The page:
Tuesday, 21 October 2014

Music Review: Godflesh - "A World Lit Only By Fire"

Reviewing comeback albums is an absolute minefield. Do you criticise a band against their previous work relentlessly, or allow for the time that has passed and what that has wrought on them as people? The art they create will change, skills may grow rusty and the zeitgeist evolves around them.

It’s a difficult one to answer, even though the obvious response is to snort and claim that a discography should always be judged as a single continuum, despite the relative lengths of time that may elapse between releases. I think that’s an oversimplified view and the easy way out. But luckily for me, it is an approach that can be comfortably adopted with Godflesh’s first album for 13 years.

Because this is Godflesh being no-one but Godflesh. The tools and methods are the same, the end result is unmistakeably Broadrick and Green doing what they do. And what they do is punishing.

Previous Godflesh albums have been violent, but the violence was always that of a scalpel. Admittedly it was a huge, diabolical scalpel, wielded with tremendous force as well as precision. But the violence of “A World Lit Only By Fire” is that of a mailed fist. Four fingers and a thumb, clenched together inside a rotting iron gauntlet, driven home hard into soft tissue, organs and bone. A martial full stop, with no apologies or mercy.

More than ever before, these songs are driven by Broadrick’s tortured riffs. They boom over the top of the other instrumentation, a detonation cracking overhead as you cower in the ruined monochrome slums. At times it actually threatens to swamp the mix - this being the greatest weakness of the album, in that the rhythm section is almost reduced to a drowned metronome in the background. It seems odd to say that of a Godflesh release, especially Green’s usual subterranean bass – here an echo in a nearby cave rather than the faultline-cracking explosions of previous releases.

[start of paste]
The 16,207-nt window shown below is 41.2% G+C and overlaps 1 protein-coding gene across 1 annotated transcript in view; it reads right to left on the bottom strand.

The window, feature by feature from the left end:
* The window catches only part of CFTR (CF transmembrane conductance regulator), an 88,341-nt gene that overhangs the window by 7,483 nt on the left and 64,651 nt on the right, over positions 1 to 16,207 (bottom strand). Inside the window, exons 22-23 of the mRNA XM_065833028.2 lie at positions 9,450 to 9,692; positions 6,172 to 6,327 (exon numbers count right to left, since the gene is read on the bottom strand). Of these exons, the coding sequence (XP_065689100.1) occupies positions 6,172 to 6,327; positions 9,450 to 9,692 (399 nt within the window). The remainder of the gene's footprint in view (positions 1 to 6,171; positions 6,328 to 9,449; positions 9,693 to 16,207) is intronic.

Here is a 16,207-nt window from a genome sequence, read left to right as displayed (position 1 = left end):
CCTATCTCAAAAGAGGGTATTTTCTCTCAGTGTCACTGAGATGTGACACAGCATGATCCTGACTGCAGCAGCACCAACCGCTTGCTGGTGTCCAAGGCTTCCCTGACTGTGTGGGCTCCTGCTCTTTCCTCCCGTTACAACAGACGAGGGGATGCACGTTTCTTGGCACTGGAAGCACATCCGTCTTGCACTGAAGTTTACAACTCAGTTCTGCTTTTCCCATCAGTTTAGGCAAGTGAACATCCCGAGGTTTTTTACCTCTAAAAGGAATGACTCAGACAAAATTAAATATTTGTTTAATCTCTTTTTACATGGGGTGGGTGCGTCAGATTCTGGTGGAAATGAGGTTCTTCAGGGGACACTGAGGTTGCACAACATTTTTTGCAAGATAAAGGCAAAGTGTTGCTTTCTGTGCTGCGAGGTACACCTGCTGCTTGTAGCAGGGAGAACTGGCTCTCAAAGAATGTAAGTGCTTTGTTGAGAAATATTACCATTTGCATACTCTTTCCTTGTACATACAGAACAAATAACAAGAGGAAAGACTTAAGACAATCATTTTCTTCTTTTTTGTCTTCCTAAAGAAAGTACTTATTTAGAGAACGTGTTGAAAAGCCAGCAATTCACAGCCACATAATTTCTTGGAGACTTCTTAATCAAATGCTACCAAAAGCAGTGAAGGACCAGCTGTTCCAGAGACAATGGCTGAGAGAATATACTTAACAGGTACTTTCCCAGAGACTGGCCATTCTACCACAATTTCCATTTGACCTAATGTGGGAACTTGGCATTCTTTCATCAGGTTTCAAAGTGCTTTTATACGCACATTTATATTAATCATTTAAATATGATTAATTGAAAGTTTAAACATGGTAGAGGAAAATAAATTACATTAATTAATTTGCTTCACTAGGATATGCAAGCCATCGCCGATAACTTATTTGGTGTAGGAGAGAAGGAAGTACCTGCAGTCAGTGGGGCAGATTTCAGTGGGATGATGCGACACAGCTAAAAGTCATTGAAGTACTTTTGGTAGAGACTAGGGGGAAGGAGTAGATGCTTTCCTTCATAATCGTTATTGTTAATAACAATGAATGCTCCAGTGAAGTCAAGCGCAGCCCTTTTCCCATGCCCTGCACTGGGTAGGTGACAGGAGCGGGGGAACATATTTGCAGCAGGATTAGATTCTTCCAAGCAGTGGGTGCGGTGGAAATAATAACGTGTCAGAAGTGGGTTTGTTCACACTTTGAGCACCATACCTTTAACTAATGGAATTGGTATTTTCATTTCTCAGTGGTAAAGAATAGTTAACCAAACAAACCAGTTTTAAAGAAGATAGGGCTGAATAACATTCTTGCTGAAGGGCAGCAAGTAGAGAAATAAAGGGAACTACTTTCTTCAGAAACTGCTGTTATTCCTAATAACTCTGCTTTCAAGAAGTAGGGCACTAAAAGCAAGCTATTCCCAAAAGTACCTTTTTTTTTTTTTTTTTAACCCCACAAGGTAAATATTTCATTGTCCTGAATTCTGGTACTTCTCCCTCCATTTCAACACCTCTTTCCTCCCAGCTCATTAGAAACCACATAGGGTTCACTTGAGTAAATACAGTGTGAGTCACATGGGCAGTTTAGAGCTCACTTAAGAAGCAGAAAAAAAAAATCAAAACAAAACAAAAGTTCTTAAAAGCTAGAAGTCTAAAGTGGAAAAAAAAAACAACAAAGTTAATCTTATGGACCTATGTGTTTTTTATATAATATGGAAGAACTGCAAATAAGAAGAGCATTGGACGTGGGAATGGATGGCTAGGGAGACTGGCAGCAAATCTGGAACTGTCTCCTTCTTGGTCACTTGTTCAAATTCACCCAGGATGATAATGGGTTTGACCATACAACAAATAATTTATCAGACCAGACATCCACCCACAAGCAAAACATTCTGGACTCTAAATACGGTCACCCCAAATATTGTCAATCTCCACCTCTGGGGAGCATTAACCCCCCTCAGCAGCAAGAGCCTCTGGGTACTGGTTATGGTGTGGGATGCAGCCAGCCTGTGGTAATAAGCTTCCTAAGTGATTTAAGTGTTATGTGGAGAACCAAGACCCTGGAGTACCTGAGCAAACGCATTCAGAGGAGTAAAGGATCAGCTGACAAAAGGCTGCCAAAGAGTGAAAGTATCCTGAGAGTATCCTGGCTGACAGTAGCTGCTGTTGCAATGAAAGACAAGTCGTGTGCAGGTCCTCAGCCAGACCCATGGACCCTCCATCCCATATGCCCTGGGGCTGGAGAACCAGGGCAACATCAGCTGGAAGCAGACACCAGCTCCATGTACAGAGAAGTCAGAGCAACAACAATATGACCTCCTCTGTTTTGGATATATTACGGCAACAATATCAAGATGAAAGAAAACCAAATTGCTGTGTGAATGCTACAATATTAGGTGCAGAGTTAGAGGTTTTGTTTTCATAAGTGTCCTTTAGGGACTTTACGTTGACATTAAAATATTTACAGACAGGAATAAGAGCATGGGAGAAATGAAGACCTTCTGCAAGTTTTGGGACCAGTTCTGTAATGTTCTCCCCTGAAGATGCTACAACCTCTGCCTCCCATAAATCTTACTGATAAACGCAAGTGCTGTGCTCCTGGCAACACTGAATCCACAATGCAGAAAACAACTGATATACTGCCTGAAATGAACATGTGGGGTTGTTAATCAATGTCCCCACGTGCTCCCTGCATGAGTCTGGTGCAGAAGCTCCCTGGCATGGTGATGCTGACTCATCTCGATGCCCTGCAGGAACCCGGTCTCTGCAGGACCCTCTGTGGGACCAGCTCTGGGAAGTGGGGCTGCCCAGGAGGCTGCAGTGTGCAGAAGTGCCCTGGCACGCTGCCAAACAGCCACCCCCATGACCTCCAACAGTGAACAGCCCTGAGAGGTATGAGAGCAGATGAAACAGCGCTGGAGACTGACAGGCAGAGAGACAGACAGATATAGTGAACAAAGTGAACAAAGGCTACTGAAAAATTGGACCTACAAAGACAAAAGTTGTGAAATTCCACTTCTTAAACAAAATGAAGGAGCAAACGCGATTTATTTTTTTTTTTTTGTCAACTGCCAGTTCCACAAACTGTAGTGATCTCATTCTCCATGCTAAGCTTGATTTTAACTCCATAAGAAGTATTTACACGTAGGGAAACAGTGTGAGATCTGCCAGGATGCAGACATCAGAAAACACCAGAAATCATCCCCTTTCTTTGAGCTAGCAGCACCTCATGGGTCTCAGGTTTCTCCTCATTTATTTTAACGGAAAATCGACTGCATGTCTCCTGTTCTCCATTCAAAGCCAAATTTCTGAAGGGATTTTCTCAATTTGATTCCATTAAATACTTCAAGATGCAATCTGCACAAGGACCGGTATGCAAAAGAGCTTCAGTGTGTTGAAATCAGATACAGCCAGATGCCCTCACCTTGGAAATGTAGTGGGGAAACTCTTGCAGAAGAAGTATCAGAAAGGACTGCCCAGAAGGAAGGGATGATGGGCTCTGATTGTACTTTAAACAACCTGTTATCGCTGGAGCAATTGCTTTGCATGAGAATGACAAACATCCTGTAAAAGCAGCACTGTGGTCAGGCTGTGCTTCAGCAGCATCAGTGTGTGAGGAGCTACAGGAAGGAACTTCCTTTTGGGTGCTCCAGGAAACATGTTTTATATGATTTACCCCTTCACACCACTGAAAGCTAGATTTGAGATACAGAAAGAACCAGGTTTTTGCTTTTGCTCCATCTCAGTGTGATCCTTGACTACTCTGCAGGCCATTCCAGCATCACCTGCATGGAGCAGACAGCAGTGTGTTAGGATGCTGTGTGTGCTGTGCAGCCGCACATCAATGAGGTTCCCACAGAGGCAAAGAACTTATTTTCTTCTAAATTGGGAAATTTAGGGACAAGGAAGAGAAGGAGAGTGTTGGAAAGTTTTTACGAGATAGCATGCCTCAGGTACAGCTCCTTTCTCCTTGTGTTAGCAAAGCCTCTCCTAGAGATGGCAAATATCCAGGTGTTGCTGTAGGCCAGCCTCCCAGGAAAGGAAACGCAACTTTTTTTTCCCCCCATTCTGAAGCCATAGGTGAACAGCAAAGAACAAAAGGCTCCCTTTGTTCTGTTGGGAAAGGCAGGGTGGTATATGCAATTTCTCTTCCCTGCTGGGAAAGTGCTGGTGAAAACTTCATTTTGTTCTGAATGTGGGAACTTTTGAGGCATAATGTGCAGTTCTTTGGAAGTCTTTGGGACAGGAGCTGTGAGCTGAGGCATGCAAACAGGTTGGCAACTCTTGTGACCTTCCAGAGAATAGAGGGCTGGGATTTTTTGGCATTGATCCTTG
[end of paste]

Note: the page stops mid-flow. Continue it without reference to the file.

It isn’t jarring enough to impede the casual listener, but hardcore soundheads may find it a mild irritant – especially given Broadrick’s record for consistently putting out music that sounds as if the mix has been pored over with a fine steel toothcomb to produce exactly the required levels to conjure up hell and brimstone in the human forebrain. Don’t get me wrong. I’m sure that is exactly what has happened. I’m just not convinced that I appreciate it in comparison to how I think the album could have sounded with a more textured approach.

“How I think the album could have sounded”. The sheer arrogance of criticism at work.

Sound issues aside though, this is a rock solid entry into Godflesh’s monumental catalogue. The likes of the unbelievable organic avalanche of ‘Carrion’ and the closing industrial-thrash riffage of ‘Curse Us All’ are as convincing and brutal as any other metal that has seen the light of day since the last Godflesh release. The pure vastness of the rolling riff thunder at times swings firmly into stoner/doom groove territory, which is a land the duo have thoroughly explored before but never on this scale or with such consistency.

Where subtlety can be discerned in the neutron-dense mix, such as the hip-hop turntable whistles sunk into album highlight ‘Shut Me Down’, glimpses can be seen of the blended experimentalism of the past. This is a rarity throughout though. I imagine there may have been a conscious effort to segregate this release from Jesu (Broadrick’s beautiful and expansive post-metal child), so anyone coming to it expecting the occasional more melodic Godflesh song may be sorely disappointed - with only the occasional soaring vocal on display.

To be frank, in a world lit only by endless cash-in band comebacks, disappointment is a word I struggle to associate with this album. To a certain degree it is Godflesh-by-numbers, and while it pushes metal to the forefront in the same way as “Songs Of Love And Hate” or “Hymns”, it lacks the bombast of the former and the minimalist defiance of the latter.

That’s not to say it is better or worse than either of them, merely more straightforward – if you are called upon to recommend a Godflesh album to a resolute metalhead, this is now undoubtedly the place to start. Ranking albums next to each other is a mug’s game anyway, especially with an act so vital and pioneering. What matters is this: Godflesh are back. They are convincingly Godflesh. And they are as fucking vicious as they have ever been.

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